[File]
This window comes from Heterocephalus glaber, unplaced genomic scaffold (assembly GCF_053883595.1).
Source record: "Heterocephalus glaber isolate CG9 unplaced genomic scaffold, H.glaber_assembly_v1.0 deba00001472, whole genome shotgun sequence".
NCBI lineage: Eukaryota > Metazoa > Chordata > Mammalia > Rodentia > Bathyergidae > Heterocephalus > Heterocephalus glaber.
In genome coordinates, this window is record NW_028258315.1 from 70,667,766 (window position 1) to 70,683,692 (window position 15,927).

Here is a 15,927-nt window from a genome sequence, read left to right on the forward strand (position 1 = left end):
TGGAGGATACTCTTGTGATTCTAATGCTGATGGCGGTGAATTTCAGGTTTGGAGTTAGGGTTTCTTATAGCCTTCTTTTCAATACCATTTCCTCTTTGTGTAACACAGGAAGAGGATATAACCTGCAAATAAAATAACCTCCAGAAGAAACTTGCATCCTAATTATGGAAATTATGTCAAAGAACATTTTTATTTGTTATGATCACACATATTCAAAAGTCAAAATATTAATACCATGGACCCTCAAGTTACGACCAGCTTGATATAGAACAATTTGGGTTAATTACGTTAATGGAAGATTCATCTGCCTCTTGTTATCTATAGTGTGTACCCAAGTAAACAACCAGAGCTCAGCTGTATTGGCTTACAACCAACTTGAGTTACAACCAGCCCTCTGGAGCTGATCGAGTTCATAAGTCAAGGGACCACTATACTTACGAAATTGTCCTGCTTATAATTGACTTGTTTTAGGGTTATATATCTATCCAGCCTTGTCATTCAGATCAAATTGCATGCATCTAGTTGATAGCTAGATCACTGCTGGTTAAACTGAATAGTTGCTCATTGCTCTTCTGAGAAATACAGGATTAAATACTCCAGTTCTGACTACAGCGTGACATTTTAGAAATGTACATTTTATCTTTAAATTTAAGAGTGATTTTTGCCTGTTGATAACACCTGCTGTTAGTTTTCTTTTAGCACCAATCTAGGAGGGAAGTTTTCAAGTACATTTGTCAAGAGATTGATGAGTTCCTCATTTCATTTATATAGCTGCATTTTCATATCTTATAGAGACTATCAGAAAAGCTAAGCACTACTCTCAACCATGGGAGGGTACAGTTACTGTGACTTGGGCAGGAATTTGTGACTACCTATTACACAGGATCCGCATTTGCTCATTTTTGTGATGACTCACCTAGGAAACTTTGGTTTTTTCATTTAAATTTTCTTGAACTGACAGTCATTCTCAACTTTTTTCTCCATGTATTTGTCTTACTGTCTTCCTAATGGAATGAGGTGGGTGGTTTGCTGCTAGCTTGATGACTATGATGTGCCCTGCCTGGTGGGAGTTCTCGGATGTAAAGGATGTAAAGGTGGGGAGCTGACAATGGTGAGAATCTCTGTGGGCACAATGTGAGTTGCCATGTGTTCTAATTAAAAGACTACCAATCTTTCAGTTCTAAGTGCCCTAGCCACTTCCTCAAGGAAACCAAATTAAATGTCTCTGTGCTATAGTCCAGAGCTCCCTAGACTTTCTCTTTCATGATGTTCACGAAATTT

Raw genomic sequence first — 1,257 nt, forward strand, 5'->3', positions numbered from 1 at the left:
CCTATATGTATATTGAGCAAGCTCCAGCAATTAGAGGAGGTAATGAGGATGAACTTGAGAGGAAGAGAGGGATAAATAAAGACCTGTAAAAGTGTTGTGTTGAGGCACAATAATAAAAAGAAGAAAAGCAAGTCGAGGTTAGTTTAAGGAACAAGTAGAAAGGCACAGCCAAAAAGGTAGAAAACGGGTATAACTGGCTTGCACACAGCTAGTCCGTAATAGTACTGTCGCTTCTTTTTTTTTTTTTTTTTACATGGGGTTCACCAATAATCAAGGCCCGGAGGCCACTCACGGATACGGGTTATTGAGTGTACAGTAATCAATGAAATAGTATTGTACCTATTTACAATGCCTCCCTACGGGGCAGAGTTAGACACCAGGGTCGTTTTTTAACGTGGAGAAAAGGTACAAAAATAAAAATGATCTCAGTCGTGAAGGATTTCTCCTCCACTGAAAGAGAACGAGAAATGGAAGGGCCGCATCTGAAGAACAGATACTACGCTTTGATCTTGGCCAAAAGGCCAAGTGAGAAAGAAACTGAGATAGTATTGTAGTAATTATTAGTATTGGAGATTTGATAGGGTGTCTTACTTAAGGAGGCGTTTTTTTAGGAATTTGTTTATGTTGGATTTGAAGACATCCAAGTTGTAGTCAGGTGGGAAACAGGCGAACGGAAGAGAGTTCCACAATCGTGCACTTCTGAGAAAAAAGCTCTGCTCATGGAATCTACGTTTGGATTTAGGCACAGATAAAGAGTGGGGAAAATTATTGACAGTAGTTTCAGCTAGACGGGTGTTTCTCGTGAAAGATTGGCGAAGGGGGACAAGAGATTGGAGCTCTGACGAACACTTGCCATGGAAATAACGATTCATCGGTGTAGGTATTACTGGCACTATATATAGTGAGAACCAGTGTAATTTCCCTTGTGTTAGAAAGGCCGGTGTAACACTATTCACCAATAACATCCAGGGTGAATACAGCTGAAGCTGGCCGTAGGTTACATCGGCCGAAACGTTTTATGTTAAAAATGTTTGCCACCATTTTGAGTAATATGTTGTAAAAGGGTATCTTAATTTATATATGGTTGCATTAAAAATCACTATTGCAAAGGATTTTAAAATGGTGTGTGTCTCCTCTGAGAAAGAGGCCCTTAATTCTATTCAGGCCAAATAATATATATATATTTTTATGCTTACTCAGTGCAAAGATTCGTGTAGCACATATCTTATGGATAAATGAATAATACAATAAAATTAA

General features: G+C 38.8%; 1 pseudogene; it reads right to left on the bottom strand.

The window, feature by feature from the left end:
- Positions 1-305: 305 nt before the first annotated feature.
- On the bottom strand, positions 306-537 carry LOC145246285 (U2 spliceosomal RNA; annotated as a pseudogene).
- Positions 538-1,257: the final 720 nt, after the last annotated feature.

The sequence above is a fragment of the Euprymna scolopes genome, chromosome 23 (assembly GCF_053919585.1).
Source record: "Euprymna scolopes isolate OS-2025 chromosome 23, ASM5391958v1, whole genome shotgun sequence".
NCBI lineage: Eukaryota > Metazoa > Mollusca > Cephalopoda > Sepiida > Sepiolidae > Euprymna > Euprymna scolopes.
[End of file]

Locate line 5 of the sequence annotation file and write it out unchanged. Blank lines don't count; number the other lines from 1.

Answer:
Here is a 15,927-nt window from a genome sequence, read left to right on the forward strand (position 1 = left end):